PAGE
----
Ismael Gaspar Martins, Permanent Representative of Angola, who was elected, by acclamation, as the Peacebuilding Commission's first Chairman, addresses the Peacebuilding Commission's inaugural session, at UN Headquarters in New York (UN Photo/Paulo Filgueiras)
Seminar on frameworks for effective post-conflict responses co-organised by the Dag Hammarskjöld Foundation and the AUC.
Ahead of the comprehensive review of the United Nations (UN) Peacebuilding Commission (PBC) scheduled for 2015, the Dag Hammarskjöld Foundation and the Peace and Security Department of the African Union Commission (AUC) jointly organised a seminar on 27 and 28 October 2014 in Addis Ababa, Ethiopia. The meeting, convened with the theme ‘Regional perspectives on peacebuilding in Africa: An essential framework for effective post-conflict response’, aimed to highlight the need for closer interaction between the PBC and peacebuilding actors in Africa, with particular reference to the AU and its mechanisms, as well as to regional economic communities (RECs) and civil society actors.
The seminar focused on three aspects which are close to the mandate of the PBC:
- regional perspectives and engagement in peacebuilding
- coherence and coordination
- inclusion and participation of civil society and other non-state stakeholders.
Speaking specifically of some of the engagements by the African Centre for the Constructive Resolution of Disputes (ACCORD) on the continent, through processes such as the g7+, International Dialogue and the African Solidarity Initiative, Mr Charles Nyuykonge, senior researcher in the Knowledge Production Department at ACCORD, argued that it was critical to coordinate African peacebuilding projects to ensure greater impacts from the various efforts. Lack of synchronisation amongst peacebuilding actors, he added, was ‘at best projecting peacebuilding actors as seeking visibility than impact and, at worst, sowing seeds of inequality resulting from imbalanced development and resource plundering by those with excess’. This, he warned, was a recipe for conflict escalation in fragile states and states recovering from conflict.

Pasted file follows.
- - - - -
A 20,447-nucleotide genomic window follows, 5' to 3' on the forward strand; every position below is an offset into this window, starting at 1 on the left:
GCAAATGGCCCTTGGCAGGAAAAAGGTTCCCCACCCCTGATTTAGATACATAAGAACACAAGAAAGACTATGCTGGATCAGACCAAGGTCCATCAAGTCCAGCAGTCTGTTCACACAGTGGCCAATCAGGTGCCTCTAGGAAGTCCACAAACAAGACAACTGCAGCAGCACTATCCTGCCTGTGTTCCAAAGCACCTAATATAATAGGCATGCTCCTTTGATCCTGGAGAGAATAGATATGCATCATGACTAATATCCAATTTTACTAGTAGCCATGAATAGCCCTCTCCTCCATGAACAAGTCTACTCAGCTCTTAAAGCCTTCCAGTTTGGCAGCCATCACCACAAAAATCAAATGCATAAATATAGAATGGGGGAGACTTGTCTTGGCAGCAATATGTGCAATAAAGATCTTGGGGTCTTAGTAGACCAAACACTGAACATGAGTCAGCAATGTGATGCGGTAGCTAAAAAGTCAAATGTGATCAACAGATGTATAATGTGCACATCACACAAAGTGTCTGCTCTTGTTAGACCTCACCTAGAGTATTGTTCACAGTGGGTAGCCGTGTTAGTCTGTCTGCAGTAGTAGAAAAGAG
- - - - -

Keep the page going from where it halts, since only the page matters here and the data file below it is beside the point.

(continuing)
There was consensus among delegates on the need for closer collaboration of actors and that the centrality of the AUC and RECs, and their potential to reach out to states at summit level, needed to be carefully considered and harnessed by the PBC, which was accused of being too distant from and unknown to some African regional institutions, as well as being at times completely disconnected from other parallel processes. This shared viewpoint led to the participants recommending that it was necessary for actors to deeply reflect on how to enhance coordination so as to achieve the objectives pursued by the peacebuilding fraternity, and by the PBC in particular.
Another recommendation was that the PBC should work in closer consultation with African member states of the PBC’s African caucus based in New York. Additionally, representatives of RECs opined that there is a need for more preventive action, as opposed to ‘fire quenching’ and suggested the need for a rapprochement between the PBC and the African Peace and Security Architecture which, in the participants’ view, is critical in managing and ending wars on the continent if adequately resourced.
Participants at this event were drawn from the AUC (Post-conflict Reconstruction Division, Women, Gender and Development Directorate and Department for Social Affairs), the East African Community, Economic Community of Central African States, Economic Community of West African States, Common Market for Eastern and Southern Africa, Intergovernmental Authority for Development, International Conference on the Great Lakes Region and the UN Office to the AU. Also represented were the West Africa Network for Peacebuilding and ACCORD – regional civil society organisations with substantial and proven expertise in peacebuilding in Africa. Regrettably, the PBC and its sub-organs – the Peacebuilding Fund and the Peacebuilding Support Office – were not represented.
ACCORD has been engaged in international peacebuilding processes for several years, including with the g7+, International Dialogue, and the African Solidarity Initiative, seeking to, among others, contribute to increased coordination among peacebuilding actors in Africa. The meeting, therefore, presented a meaningful opportunity to share views and insights on ways in which coordination can be strengthened towards greater impact of peacebuilding efforts. In this regard, ACCORD recently published a Policy & Practice Brief titled Getting coherence and coordination right: Principles for the peacebuilding policy community.